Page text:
During her deep meditation, the Mate has mastered the subconscious art of producing pheromones to draw her Questor Mate to herself. She is his everything, and he is her everything, and their union, like your union with God, fulfills the Quest.
Those outside the Community, the Humans, do not understand, and in evil futility design poisons to shrivel the Communities, de-flight the Mates, or otherwise destroy the Youth, their real enemy. In their giant dark laboratories, through unspeakable tortures worked upon Mates and complex chemistry, they have devised a simple ruse to prevent the creation of the Youth--in short, to prevent the Quest from fulfillment.
The Humans spread pheromones EVERYWHERE. The world may do this to you. The Questor Mates now follow any number of useless signals, and die frustrated or deluded in their old age, never having found true happiness and fulfilled their Quest.
Don't let anyone do this to you. The world will throw things everywhere, things that are often good, that despite all their beauty and wonder, should never get in the way of your Quest. Remember who you are, and the Community you came from, and the re-birth you claimed, and never lose sight of the One Being who is your ultimate goal.
Friday, February 26, 2010
This is the most work I have ever seen her do, I think. Her webbing seems to be some form of decoration, for she has never used it to actually catch anything or even to hide herself. Remember Jesus' "Do not worry about tomorrow" spiel, where he compared the flowers to Solomon and the birds to farmers? The birds do not sow or reap, he said, and yet they have food. The flowers don't stress out making themselves beautiful, and yet they will continue for all history to be the very emblem and metaphor for beauty itself. If he had come through a Latina in Chile instead of an Israeli girl in Bethlehem, perhaps he would have spoken about the tarantula. Perhaps.
My tarantula, tastefully christened Mary Jane, can go for two months without eating. (Talk about "waiting on the Lord" to renew your strength!) I feed her every two weeks, and expected that by the time two weeks completes she would begin prowling throughout the tank like a wolf spider, stalking her prey. At the very least I expected MJ to construct some sort of trap.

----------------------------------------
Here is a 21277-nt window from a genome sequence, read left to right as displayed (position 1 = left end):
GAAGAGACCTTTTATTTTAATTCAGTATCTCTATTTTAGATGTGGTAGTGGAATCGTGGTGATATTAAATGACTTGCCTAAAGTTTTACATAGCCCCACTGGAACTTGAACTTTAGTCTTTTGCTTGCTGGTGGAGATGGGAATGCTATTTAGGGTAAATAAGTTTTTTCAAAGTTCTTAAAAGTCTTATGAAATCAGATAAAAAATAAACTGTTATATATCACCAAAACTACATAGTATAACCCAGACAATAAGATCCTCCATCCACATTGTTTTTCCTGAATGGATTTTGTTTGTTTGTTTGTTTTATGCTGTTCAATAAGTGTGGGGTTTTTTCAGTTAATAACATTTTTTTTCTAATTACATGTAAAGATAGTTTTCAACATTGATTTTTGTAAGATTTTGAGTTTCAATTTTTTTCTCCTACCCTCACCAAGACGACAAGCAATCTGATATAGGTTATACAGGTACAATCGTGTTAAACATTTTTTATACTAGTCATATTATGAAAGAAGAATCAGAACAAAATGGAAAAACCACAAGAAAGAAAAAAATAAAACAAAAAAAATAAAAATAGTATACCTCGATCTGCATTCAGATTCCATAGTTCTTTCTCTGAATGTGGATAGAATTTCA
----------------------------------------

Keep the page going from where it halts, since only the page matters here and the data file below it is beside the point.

These tarantulas do not eat that way, however. They wait. Literally, this week from the moment I journeyed to Pete's Pet Forum to obtain the succulent crickets, to the moment the crickets entered the tank, to an hour afterward, she did not move. She did not worry--she trusted the very stupid crickets to come to her, and they did. One cricket actually LICKED HER FOOT. When the crickets completely trust her, then she strikes, putting them to rest in one quick, painless efficient blow before liquefying their innards into a delicious smoothie.
So to take a page out of Jesus' parable book--if God takes such good care of MJ, who does not hunt, fish, or even get out a blender to make a milkshake, will he not much more see to your every need, if you trust him?
Isaiah 40:31, Matthew 5,6
Thursday, February 25, 2010
World-ending aspirations aside, I want to establish a basic guiderule here. First of all, I am not really here to discuss Creationism and Evolution. I am here to point out the illusive and intricate God-given metaphors that exist in science and occasionally science fiction, and although I am perfectly willing to address the subject of macro-Evolution on request, it's something I have studied all my life and quite frankly become bored with. Some people will never accept evidence, and I say that to people on both sides of that argument. Secondly, please do not sue me if I forget to cite a source. I want to say right now: unless otherwise stated, none of the scientific information that I vomit here comes from my own creation or study, for no one ultimately creates the food that becomes their barf.